Sitting in between the ASX and the Outlander comes Mitsubishi’s new Eclipse Cross. We’ve all seen the ads on TV – this is something Mitsubishi does well.
Can the Eclipse Cross live up to the TV hype?
Currently there’s just two models in the range, the XLS and the VXR (tested), and both front-wheel drive. The base XLS is priced at $41,690 and the VXR at $45,590. The TV adds show the pricing starting at $34,990 but this was a December special. I’m not sure if that pricing has carried on or not. Mitsubishi’s New Zealand website still shows a ‘Special Offer’ of $34,990.
Both models are fitted with a 1.5-litre, four-cylinder turbo petrol motor, putting out 122Kw of power and a good 254Nm of torque. Both are also fitted with the same transmission – a CVT with an 8-speed stepped mode.
On the safety side of things, Forward Collision Mitigation with windscreen-mounted laser and camera, Lane Departure Warning, Auto High Beam, Rain-Sensing Wipers and Dusk-Sensing Headlights all come as standard. The VRX adds radar functionality plus Adaptive Cruise Control, Blind Spot Warning (with Lane Change Assist), Rear Cross Traffic Alert and a Multi-Around View Monitor.
Also standard over both models are 18” alloys, privacy glass, LED tail lights, LED DRLs, front fog lamps, heated and power folding rear view mirrors, roof rails, keyless entry and start, electric park brake with auto-hold, paddle shifters, a 6-speaker audio system with 2x9cm mid-tweeters, adjustable speed limiter, climate control AC,
The VRX adds LED headlamps, a pop-up Heads-Up Display (HUD), heated front seats, power driver’s seat, front and rear parking sensors, dual-zone AC, and an auto-dimming rear-view mirror.
April this year will see the release of the AWD Eclipse Cross, which will carry a very-reasonable $2,000 premium over the FWD models.
There’s not many that can say the Eclipse is not eye-catching. While looking exactly the same as the Outlander at the front, it does catch your eye for sure. Is it attractive? That’s an individual choice. The Eclipse grew on me over the week, and it was certainly easy to spot it in a car park. I got some comments from people along the lines of, “is this the one from the TV ad?” Advertising works it seems.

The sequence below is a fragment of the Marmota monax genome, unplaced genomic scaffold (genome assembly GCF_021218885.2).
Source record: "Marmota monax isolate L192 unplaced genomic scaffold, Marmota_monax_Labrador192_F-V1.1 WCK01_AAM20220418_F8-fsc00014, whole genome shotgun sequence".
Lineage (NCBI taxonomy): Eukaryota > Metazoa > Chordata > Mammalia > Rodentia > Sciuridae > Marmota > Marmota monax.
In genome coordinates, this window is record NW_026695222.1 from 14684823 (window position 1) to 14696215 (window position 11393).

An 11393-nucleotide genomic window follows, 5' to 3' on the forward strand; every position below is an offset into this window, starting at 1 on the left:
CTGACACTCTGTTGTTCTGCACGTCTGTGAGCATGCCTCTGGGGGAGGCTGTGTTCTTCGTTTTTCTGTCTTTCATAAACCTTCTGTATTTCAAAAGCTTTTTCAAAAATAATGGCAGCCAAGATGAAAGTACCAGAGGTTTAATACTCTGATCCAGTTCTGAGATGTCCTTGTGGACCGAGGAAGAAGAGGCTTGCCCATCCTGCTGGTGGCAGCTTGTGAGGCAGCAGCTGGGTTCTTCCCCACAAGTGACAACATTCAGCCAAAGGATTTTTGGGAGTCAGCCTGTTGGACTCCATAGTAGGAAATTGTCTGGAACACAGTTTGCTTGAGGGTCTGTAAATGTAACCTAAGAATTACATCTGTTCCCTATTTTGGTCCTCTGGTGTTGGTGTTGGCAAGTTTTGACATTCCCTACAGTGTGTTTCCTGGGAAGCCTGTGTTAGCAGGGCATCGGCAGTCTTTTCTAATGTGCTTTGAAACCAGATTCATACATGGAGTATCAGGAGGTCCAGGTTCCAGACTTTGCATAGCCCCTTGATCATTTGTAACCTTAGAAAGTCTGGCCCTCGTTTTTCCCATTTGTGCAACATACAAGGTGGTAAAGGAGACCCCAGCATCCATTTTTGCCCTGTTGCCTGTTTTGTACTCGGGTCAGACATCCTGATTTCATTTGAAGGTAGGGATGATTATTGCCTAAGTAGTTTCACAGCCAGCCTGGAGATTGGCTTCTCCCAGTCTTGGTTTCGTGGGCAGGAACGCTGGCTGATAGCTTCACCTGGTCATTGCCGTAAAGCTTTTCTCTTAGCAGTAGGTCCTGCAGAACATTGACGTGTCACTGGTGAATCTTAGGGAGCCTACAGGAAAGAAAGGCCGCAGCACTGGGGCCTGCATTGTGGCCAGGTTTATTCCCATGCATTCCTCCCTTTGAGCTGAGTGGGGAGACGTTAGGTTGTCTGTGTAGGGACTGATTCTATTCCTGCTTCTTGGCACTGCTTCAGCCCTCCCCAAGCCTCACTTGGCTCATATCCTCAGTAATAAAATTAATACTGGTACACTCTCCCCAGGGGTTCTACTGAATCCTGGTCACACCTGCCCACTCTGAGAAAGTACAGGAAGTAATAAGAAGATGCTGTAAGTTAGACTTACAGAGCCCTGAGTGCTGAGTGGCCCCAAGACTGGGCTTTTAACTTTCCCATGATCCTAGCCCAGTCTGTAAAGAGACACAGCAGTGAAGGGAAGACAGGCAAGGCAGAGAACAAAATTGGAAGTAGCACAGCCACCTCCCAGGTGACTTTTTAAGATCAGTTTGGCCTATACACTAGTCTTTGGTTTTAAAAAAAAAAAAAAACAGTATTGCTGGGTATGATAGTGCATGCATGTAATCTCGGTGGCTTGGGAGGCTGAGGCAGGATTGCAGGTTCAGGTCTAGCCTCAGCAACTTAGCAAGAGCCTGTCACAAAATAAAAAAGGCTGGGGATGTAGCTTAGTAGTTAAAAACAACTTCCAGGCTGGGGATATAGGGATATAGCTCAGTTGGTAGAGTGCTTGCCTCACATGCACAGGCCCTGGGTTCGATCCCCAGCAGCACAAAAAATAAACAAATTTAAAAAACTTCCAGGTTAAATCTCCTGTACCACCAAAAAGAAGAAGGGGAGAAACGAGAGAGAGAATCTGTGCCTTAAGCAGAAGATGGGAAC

Some of that may have to do with our test car’s colour, a light Mocca, which looked stunning in the right light.
I need you to sit down for Mitsubishi’s description of the front of the car – and don’t hold any hot drinks while you read this. Mitsubishi say it has an “Advanced Dynamic Shield Face with Chrome Trim and Grill”. Who knew?
There’s some nice sculpting on the sides of the car, and the rear is another eye-catcher; that split window isn’t something we see a lot of. I was asked more than once if it restricts rear visibility much, and it doesn’t – you get used to it very quickly. It does make for good low-down visibility too, from the driver’s seat. The rear taillights are distinctive to say the least.
Being the VRX model, there’s lashings of black leather with contrasting orange stitching, which is always a nice touch. One of the first things to grab your eye on the inside is the amount of silver plastic used – especially on the centre console, and just above it. Very futuristic, and very much in your face. Still, it’s different to what we normally see.
There’s also quite a bit of piano black trim, which contrasts nicely with the silver. As always though, piano black attracts finger prints like nothing else.
A not-so-common feature on the Eclipse is the touchpad controller – Mitsubishi call it the ‘Touchpad Commander’. I generally see these as a bit of a gimmick and prefer a central dial, but this one works quite well. An added bonus is that you can use the touchpad to control your iPhone via phone projection (Apple CarPlay). Sorry Android users, you don’t get this feature.
I found the touchpad a bit quick to the touch, but after adjusting the settings it worked perfectly for me. Down by the touchpad are some buttons, Home, Apps, Audio, Back. The apps button only brings up the Apple CarPlay or Android Auto screens, so you have to have your phone connected by a cable for the Apps button to do anything. Also be aware that if you have a battery case (like I do) then CarPlay won’t work, you need to remove the phone from the case to plug it into the car. I’m sure it works just fine with a normal phone case, but battery case users will have to do this to use Apple CarPlay.
The button placement is nice though, and after a few days I didn’t need to look down to see what I was pressing.
Just ahead of the touchpad is a throwback to the 1980s: the VRX comes with heated front seats, and I think they went to the parts bin from a car decades ago for the buttons for this. You have this futuristic looking car with a futuristic touchpad, and then seat-heat buttons from an old Galant or something. They look terrible.
But you do get two sunroofs. Interesting that Mitsubishi have not bothered with a panoramic sunroof, instead going for a tilt/slide front sunroof and fixed rear sunroof. But have their own electric blinds to keep that pesky daylight out.